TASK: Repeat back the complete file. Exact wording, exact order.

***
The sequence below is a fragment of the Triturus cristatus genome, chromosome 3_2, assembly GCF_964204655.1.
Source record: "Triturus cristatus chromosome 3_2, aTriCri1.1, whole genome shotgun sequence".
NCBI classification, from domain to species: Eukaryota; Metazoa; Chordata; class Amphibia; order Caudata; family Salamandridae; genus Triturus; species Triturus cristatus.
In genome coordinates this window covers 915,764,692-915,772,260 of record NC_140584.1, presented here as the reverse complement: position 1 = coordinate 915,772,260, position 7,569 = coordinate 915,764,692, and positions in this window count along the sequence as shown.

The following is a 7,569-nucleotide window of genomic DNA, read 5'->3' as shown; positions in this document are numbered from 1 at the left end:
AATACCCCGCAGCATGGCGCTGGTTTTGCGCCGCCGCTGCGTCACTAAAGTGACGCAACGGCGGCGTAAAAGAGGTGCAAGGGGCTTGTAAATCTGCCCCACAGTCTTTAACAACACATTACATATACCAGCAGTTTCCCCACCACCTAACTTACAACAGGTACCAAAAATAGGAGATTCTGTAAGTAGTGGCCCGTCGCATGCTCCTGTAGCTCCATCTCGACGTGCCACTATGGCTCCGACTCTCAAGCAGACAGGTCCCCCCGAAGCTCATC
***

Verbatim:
The sequence below is a fragment of the Triturus cristatus genome, chromosome 3_2, assembly GCF_964204655.1.
Source record: "Triturus cristatus chromosome 3_2, aTriCri1.1, whole genome shotgun sequence".
NCBI classification, from domain to species: Eukaryota; Metazoa; Chordata; class Amphibia; order Caudata; family Salamandridae; genus Triturus; species Triturus cristatus.
In genome coordinates this window covers 915,764,692-915,772,260 of record NC_140584.1, presented here as the reverse complement: position 1 = coordinate 915,772,260, position 7,569 = coordinate 915,764,692, and positions in this window count along the sequence as shown.

The following is a 7,569-nucleotide window of genomic DNA, read 5'->3' as shown; positions in this document are numbered from 1 at the left end:
AATACCCCGCAGCATGGCGCTGGTTTTGCGCCGCCGCTGCGTCACTAAAGTGACGCAACGGCGGCGTAAAAGAGGTGCAAGGGGCTTGTAAATCTGCCCCACAGTCTTTAACAACACATTACATATACCAGCAGTTTCCCCACCACCTAACTTACAACAGGTACCAAAAATAGGAGATTCTGTAAGTAGTGGCCCGTCGCATGCTCCTGTAGCTCCATCTCGACGTGCCACTATGGCTCCGACTCTCAAGCAGACAGGTCCCCCCGAAGCTCATC